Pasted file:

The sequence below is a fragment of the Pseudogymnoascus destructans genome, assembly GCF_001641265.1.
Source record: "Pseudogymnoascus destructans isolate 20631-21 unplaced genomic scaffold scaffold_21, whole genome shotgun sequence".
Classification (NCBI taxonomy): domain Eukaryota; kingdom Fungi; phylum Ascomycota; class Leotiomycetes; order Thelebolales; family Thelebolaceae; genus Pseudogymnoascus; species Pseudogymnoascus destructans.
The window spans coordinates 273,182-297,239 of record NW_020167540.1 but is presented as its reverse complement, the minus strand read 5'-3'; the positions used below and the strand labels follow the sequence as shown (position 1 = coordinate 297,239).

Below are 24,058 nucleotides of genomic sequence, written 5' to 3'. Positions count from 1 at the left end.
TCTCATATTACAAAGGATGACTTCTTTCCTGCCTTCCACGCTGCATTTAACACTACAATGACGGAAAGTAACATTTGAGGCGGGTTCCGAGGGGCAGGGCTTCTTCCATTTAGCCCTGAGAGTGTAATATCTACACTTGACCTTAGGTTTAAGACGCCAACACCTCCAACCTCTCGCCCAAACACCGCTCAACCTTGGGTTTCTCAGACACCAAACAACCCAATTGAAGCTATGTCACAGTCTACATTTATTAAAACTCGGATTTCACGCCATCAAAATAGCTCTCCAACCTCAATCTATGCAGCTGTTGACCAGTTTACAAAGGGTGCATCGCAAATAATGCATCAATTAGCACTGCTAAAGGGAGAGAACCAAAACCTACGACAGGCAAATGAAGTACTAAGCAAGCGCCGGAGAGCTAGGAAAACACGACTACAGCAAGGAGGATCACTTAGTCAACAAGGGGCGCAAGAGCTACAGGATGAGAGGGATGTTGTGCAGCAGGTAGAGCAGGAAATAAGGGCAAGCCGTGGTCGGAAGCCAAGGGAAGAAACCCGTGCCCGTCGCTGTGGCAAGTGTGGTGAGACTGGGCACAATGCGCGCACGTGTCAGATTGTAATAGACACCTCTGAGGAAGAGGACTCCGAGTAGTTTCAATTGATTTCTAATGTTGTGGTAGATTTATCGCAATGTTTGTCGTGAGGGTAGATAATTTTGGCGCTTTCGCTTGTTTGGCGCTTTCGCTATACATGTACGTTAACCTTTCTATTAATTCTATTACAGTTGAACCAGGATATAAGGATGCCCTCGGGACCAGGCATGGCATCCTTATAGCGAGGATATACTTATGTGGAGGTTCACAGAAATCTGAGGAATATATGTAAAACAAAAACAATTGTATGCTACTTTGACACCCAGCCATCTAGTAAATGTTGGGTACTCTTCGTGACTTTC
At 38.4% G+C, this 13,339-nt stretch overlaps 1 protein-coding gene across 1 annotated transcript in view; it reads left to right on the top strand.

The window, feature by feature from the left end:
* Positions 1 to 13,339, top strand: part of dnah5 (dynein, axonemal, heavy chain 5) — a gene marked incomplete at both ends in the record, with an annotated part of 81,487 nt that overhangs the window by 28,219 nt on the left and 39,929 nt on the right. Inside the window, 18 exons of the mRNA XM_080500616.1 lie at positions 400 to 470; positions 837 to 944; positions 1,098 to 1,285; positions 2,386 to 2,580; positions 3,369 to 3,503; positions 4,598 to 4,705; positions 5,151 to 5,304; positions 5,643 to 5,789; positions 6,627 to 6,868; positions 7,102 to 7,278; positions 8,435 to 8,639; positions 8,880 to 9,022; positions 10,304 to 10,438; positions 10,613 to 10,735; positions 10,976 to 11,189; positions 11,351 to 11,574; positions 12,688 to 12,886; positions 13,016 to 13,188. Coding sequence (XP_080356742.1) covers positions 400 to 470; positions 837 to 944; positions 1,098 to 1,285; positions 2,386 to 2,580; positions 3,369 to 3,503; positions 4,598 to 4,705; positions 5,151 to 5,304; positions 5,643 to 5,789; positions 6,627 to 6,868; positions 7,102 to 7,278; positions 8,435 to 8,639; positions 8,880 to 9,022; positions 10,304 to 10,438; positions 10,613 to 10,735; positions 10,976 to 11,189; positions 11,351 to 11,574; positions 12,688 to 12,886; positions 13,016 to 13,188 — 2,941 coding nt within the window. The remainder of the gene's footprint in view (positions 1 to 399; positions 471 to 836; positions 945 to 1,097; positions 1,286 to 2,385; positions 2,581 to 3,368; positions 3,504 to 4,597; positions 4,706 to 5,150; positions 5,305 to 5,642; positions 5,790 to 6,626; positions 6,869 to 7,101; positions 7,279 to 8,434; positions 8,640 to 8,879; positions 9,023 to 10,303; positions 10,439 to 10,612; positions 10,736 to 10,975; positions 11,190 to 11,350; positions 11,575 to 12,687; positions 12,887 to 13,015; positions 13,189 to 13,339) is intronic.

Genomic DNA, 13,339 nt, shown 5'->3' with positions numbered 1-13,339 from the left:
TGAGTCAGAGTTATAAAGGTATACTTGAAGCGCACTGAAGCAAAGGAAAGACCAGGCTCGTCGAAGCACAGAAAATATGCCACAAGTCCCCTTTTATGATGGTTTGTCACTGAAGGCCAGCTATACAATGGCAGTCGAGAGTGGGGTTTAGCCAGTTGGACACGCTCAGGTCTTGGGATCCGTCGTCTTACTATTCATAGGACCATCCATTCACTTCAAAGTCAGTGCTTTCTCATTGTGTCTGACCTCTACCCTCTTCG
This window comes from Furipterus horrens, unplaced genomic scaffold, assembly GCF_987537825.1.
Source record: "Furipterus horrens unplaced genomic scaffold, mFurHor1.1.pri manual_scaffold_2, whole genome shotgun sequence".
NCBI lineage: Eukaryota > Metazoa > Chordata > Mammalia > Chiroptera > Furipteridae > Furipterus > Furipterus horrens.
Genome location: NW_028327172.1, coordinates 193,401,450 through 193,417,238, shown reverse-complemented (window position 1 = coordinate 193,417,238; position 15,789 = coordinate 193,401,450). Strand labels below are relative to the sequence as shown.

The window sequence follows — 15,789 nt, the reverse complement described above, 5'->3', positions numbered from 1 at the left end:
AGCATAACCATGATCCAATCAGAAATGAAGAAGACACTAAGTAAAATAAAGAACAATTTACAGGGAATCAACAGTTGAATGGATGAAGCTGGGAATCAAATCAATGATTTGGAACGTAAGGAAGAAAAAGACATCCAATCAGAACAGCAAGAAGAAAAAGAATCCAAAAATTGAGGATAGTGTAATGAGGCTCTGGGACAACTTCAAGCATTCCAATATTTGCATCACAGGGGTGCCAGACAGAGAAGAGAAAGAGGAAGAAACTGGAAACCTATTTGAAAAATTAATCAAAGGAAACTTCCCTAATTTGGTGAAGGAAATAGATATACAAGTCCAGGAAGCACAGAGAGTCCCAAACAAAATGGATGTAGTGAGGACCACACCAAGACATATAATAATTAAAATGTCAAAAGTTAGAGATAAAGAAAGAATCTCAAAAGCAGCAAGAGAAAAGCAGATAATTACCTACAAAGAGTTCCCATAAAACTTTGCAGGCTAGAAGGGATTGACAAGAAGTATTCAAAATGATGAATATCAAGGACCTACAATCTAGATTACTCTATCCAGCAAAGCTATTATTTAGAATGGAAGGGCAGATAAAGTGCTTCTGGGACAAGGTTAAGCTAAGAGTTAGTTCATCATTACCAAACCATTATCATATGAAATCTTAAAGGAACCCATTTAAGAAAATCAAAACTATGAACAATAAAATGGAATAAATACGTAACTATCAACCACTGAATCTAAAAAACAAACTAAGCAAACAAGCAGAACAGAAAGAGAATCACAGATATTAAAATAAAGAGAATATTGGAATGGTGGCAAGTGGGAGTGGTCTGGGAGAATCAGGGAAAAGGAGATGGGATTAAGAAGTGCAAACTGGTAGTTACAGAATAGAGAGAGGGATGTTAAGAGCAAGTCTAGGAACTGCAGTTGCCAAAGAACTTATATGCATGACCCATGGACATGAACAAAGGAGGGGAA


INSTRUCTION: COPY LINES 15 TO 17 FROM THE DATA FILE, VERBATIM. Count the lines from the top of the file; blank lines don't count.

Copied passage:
Genome location: NW_028327172.1, coordinates 193,401,450 through 193,417,238, shown reverse-complemented (window position 1 = coordinate 193,417,238; position 15,789 = coordinate 193,401,450). Strand labels below are relative to the sequence as shown.

The window sequence follows — 15,789 nt, the reverse complement described above, 5'->3', positions numbered from 1 at the left end:
AGCATAACCATGATCCAATCAGAAATGAAGAAGACACTAAGTAAAATAAAGAACAATTTACAGGGAATCAACAGTTGAATGGATGAAGCTGGGAATCAAATCAATGATTTGGAACGTAAGGAAGAAAAAGACATCCAATCAGAACAGCAAGAAGAAAAAGAATCCAAAAATTGAGGATAGTGTAATGAGGCTCTGGGACAACTTCAAGCATTCCAATATTTGCATCACAGGGGTGCCAGACAGAGAAGAGAAAGAGGAAGAAACTGGAAACCTATTTGAAAAATTAATCAAAGGAAACTTCCCTAATTTGGTGAAGGAAATAGATATACAAGTCCAGGAAGCACAGAGAGTCCCAAACAAAATGGATGTAGTGAGGACCACACCAAGACATATAATAATTAAAATGTCAAAAGTTAGAGATAAAGAAAGAATCTCAAAAGCAGCAAGAGAAAAGCAGATAATTACCTACAAAGAGTTCCCATAAAACTTTGCAGGCTAGAAGGGATTGACAAGAAGTATTCAAAATGATGAATATCAAGGACCTACAATCTAGATTACTCTATCCAGCAAAGCTATTATTTAGAATGGAAGGGCAGATAAAGTGCTTCTGGGACAAGGTTAAGCTAAGAGTTAGTTCATCATTACCAAACCATTATCATATGAAATCTTAAAGGAACCCATTTAAGAAAATCAAAACTATGAACAATAAAATGGAATAAATACGTAACTATCAACCACTGAATCTAAAAAACAAACTAAGCAAACAAGCAGAACAGAAAGAGAATCACAGATATTAAAATAAAGAGAATATTGGAATGGTGGCAAGTGGGAGTGGTCTGGGAGAATCAGGGAAAAGGAGATGGGATTAAGAAGTGCAAACTGGTAGTTACAGAATAGAGAGAGGGATGTTAAGAGCAAGTCTAGGAACTGCAGTTGCCAAAGAACTTATATGCATGACCCATGGACATGAACAAAGGAGGGGAA